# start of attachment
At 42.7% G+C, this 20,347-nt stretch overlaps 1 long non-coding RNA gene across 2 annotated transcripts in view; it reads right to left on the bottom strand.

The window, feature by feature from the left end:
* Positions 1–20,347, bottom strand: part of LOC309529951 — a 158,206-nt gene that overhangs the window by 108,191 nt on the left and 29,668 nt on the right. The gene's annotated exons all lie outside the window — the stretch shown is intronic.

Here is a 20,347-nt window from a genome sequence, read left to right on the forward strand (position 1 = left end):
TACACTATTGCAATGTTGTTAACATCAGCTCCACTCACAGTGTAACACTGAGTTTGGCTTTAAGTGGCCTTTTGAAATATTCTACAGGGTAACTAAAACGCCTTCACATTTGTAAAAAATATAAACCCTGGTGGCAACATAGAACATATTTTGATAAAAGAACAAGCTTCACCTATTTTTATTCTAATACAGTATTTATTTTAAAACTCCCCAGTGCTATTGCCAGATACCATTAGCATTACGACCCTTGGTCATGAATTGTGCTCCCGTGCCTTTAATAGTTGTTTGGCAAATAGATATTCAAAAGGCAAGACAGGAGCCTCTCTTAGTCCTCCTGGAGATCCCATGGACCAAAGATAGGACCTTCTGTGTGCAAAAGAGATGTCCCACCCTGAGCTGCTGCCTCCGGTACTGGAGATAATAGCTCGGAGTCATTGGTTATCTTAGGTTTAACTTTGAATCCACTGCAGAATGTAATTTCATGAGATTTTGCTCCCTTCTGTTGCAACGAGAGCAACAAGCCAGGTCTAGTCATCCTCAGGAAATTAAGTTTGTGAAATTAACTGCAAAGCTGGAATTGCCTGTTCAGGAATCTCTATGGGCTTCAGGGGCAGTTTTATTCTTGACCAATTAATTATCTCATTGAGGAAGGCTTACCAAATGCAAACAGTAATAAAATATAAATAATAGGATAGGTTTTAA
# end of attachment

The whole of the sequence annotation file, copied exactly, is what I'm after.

At 42.7% G+C, this 20,347-nt stretch overlaps 1 long non-coding RNA gene across 2 annotated transcripts in view; it reads right to left on the bottom strand.

The window, feature by feature from the left end:
* Positions 1–20,347, bottom strand: part of LOC309529951 — a 158,206-nt gene that overhangs the window by 108,191 nt on the left and 29,668 nt on the right. The gene's annotated exons all lie outside the window — the stretch shown is intronic.

Here is a 20,347-nt window from a genome sequence, read left to right on the forward strand (position 1 = left end):
TACACTATTGCAATGTTGTTAACATCAGCTCCACTCACAGTGTAACACTGAGTTTGGCTTTAAGTGGCCTTTTGAAATATTCTACAGGGTAACTAAAACGCCTTCACATTTGTAAAAAATATAAACCCTGGTGGCAACATAGAACATATTTTGATAAAAGAACAAGCTTCACCTATTTTTATTCTAATACAGTATTTATTTTAAAACTCCCCAGTGCTATTGCCAGATACCATTAGCATTACGACCCTTGGTCATGAATTGTGCTCCCGTGCCTTTAATAGTTGTTTGGCAAATAGATATTCAAAAGGCAAGACAGGAGCCTCTCTTAGTCCTCCTGGAGATCCCATGGACCAAAGATAGGACCTTCTGTGTGCAAAAGAGATGTCCCACCCTGAGCTGCTGCCTCCGGTACTGGAGATAATAGCTCGGAGTCATTGGTTATCTTAGGTTTAACTTTGAATCCACTGCAGAATGTAATTTCATGAGATTTTGCTCCCTTCTGTTGCAACGAGAGCAACAAGCCAGGTCTAGTCATCCTCAGGAAATTAAGTTTGTGAAATTAACTGCAAAGCTGGAATTGCCTGTTCAGGAATCTCTATGGGCTTCAGGGGCAGTTTTATTCTTGACCAATTAATTATCTCATTGAGGAAGGCTTACCAAATGCAAACAGTAATAAAATATAAATAATAGGATAGGTTTTAA